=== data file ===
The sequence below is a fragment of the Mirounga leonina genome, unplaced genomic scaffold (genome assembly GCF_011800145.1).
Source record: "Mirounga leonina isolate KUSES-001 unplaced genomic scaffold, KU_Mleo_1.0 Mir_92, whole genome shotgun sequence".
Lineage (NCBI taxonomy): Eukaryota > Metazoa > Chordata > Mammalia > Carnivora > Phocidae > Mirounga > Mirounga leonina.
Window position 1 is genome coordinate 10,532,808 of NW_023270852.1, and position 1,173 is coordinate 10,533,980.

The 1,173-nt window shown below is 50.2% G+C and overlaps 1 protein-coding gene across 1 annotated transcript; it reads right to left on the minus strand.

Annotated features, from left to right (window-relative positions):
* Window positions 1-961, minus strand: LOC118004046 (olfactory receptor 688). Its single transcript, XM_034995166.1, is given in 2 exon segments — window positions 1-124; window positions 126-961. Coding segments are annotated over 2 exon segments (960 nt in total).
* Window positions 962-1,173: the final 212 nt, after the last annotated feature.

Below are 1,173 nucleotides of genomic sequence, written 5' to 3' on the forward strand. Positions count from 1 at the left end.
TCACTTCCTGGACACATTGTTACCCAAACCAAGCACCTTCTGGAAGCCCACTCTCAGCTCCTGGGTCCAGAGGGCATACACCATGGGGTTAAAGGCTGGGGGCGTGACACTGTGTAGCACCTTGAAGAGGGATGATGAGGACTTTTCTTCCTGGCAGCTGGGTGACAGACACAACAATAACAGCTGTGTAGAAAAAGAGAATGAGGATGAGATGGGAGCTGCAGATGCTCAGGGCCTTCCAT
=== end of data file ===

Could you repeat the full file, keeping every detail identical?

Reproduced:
The sequence below is a fragment of the Mirounga leonina genome, unplaced genomic scaffold (genome assembly GCF_011800145.1).
Source record: "Mirounga leonina isolate KUSES-001 unplaced genomic scaffold, KU_Mleo_1.0 Mir_92, whole genome shotgun sequence".
Lineage (NCBI taxonomy): Eukaryota > Metazoa > Chordata > Mammalia > Carnivora > Phocidae > Mirounga > Mirounga leonina.
Window position 1 is genome coordinate 10,532,808 of NW_023270852.1, and position 1,173 is coordinate 10,533,980.

The 1,173-nt window shown below is 50.2% G+C and overlaps 1 protein-coding gene across 1 annotated transcript; it reads right to left on the minus strand.

Annotated features, from left to right (window-relative positions):
* Window positions 1-961, minus strand: LOC118004046 (olfactory receptor 688). Its single transcript, XM_034995166.1, is given in 2 exon segments — window positions 1-124; window positions 126-961. Coding segments are annotated over 2 exon segments (960 nt in total).
* Window positions 962-1,173: the final 212 nt, after the last annotated feature.

Below are 1,173 nucleotides of genomic sequence, written 5' to 3' on the forward strand. Positions count from 1 at the left end.
TCACTTCCTGGACACATTGTTACCCAAACCAAGCACCTTCTGGAAGCCCACTCTCAGCTCCTGGGTCCAGAGGGCATACACCATGGGGTTAAAGGCTGGGGGCGTGACACTGTGTAGCACCTTGAAGAGGGATGATGAGGACTTTTCTTCCTGGCAGCTGGGTGACAGACACAACAATAACAGCTGTGTAGAAAAAGAGAATGAGGATGAGATGGGAGCTGCAGATGCTCAGGGCCTTCCAT